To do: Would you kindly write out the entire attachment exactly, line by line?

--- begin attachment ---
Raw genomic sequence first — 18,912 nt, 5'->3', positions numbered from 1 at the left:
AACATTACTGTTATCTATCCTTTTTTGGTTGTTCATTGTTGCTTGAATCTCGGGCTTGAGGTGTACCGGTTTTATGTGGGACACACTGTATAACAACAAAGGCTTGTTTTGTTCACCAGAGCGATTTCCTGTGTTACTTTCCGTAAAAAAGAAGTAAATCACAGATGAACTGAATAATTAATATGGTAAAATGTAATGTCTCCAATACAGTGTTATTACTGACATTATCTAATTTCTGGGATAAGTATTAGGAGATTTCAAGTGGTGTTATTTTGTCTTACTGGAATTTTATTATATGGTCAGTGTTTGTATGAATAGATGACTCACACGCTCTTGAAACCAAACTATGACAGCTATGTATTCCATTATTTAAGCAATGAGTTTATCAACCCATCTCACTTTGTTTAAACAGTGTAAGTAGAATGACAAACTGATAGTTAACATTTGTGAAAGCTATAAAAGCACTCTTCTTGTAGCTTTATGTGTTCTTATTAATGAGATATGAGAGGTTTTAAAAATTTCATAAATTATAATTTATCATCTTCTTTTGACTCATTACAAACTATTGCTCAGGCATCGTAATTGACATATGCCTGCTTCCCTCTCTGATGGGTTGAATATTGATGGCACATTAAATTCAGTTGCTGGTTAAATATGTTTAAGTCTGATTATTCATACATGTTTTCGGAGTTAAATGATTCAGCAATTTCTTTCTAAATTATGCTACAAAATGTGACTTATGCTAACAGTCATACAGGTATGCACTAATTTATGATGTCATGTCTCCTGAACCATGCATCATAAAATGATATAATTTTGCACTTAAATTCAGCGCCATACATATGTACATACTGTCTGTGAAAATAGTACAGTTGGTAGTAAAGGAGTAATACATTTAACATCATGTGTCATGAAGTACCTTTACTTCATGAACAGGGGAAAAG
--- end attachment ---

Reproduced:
Raw genomic sequence first — 18,912 nt, 5'->3', positions numbered from 1 at the left:
AACATTACTGTTATCTATCCTTTTTTGGTTGTTCATTGTTGCTTGAATCTCGGGCTTGAGGTGTACCGGTTTTATGTGGGACACACTGTATAACAACAAAGGCTTGTTTTGTTCACCAGAGCGATTTCCTGTGTTACTTTCCGTAAAAAAGAAGTAAATCACAGATGAACTGAATAATTAATATGGTAAAATGTAATGTCTCCAATACAGTGTTATTACTGACATTATCTAATTTCTGGGATAAGTATTAGGAGATTTCAAGTGGTGTTATTTTGTCTTACTGGAATTTTATTATATGGTCAGTGTTTGTATGAATAGATGACTCACACGCTCTTGAAACCAAACTATGACAGCTATGTATTCCATTATTTAAGCAATGAGTTTATCAACCCATCTCACTTTGTTTAAACAGTGTAAGTAGAATGACAAACTGATAGTTAACATTTGTGAAAGCTATAAAAGCACTCTTCTTGTAGCTTTATGTGTTCTTATTAATGAGATATGAGAGGTTTTAAAAATTTCATAAATTATAATTTATCATCTTCTTTTGACTCATTACAAACTATTGCTCAGGCATCGTAATTGACATATGCCTGCTTCCCTCTCTGATGGGTTGAATATTGATGGCACATTAAATTCAGTTGCTGGTTAAATATGTTTAAGTCTGATTATTCATACATGTTTTCGGAGTTAAATGATTCAGCAATTTCTTTCTAAATTATGCTACAAAATGTGACTTATGCTAACAGTCATACAGGTATGCACTAATTTATGATGTCATGTCTCCTGAACCATGCATCATAAAATGATATAATTTTGCACTTAAATTCAGCGCCATACATATGTACATACTGTCTGTGAAAATAGTACAGTTGGTAGTAAAGGAGTAATACATTTAACATCATGTGTCATGAAGTACCTTTACTTCATGAACAGGGGAAAAG